“Hang on because it’s gonna be dope.” – From the pre-performance speech by Elizabeth Rodriguez.
ZOOM — This production is made available to viewers as a part of LAByrinth Theater Company’s desire to continue existing past the coronavirus pandemic. If you viewed this production and you are able, please donate to LAByrinth Theater. Donate now so theatre can exist later.
Directors must stop apologizing for their Zoom readings. Our Lady of 121st Street’s triumphant director Elizabeth Rodriguez is not the first to apologize to a Zoom audience. If I had my druthers, she would be the last. It’s unfair to the cast and crew who have put so much energy into the performance. Now is not the time to apologize for variables spinning mundanity far beyond our control. There is no set precedent for corona-times streaming theatre. We’re inventing the genre. Mistakes and minor emergencies are part of the fun of live theatre. Continue reading →
Trigger warnings: blasphemy, betrayal, cursing, portrayals of Satan, extreme Christianity
(Boston, MA) Stephen Adly Guirgis doesn’t give his audience answers in The Last Days of Judas Iscariot. He gives them a question: does Judas belong in Hell for his actions against Jesus of Nazareth? Guirgis supplies an answer to this question but his answer is only one answer of many. It’s up to audience members to discern the answer that makes the most sense to them.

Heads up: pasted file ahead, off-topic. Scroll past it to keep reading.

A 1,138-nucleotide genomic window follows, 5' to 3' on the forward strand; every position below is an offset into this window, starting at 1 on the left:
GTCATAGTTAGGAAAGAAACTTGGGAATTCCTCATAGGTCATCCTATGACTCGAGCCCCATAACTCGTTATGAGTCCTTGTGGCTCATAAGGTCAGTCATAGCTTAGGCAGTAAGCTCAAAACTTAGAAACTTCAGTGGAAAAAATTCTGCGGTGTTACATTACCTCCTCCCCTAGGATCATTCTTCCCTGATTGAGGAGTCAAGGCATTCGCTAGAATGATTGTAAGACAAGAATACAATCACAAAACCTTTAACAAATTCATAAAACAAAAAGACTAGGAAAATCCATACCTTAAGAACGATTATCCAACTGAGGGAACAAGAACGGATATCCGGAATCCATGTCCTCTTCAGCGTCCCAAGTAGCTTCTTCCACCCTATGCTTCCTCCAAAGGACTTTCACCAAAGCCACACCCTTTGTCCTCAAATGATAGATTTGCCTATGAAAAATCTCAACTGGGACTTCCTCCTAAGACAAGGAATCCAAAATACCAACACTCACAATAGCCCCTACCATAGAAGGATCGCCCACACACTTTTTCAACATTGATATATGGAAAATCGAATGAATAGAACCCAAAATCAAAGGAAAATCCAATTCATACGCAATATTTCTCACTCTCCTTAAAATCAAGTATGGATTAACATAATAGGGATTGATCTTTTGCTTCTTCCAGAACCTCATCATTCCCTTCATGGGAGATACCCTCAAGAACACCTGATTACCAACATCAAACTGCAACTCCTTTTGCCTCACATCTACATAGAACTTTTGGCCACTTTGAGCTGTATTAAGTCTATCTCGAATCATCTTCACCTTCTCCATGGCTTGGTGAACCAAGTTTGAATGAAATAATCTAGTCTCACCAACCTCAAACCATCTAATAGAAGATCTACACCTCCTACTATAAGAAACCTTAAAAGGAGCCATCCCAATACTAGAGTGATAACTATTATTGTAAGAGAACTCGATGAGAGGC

(Dorchester, MA) The law isn’t interested in justice. It’s purpose is to execute “due process” as cheaply and swiftly as possible. It is historically, contemporarily, and immediately evident that the law performs based on the golden rule: he with the most gold (and the whitest skin) rules. Poverty means that an innocent man can spend the rest of his life in prison for a crime he didn’t commit. People of color get fucked by the legal system regularly. Praxis Stage’s Jesus Hopped the A Train isn’t fiction. It’s non-fiction utilizing fiction to blast unfortunate truths.Continue reading →
Cover design by Rodrigo Corral Studio/Alvaro Dominguez
Reviews by Kitty Drexel
Theatre Communications Group (TCG) recently released plays, Evening at the Talk House by Wallace Shawn, Ripcord by David Lindsay-Abaire, and The Motherfucker with the Hat by Stephen Adley Guirgis. These books were offered in exchange for an objective, unbiased review. They were all pretty good. Two of the three will appeal more to Boston-area actors and theatre than the other. I’ll let you guess which ones are which. Continue reading →
(Boston) Speakeasy Stage’s The Motherf**ker with the Hat is a dark comedy that never quite tips over into bleak. Its main characters are addicts, recovering and otherwise, but they either have a sense of humor about it or have learned to accept their shortcomings. Fresh out of jail, Jackie (Jaime Carrillo) tries to break the tight circuit of repeating behaviors that has him locked into a pattern of loving, drinking, and messing up. Continue reading →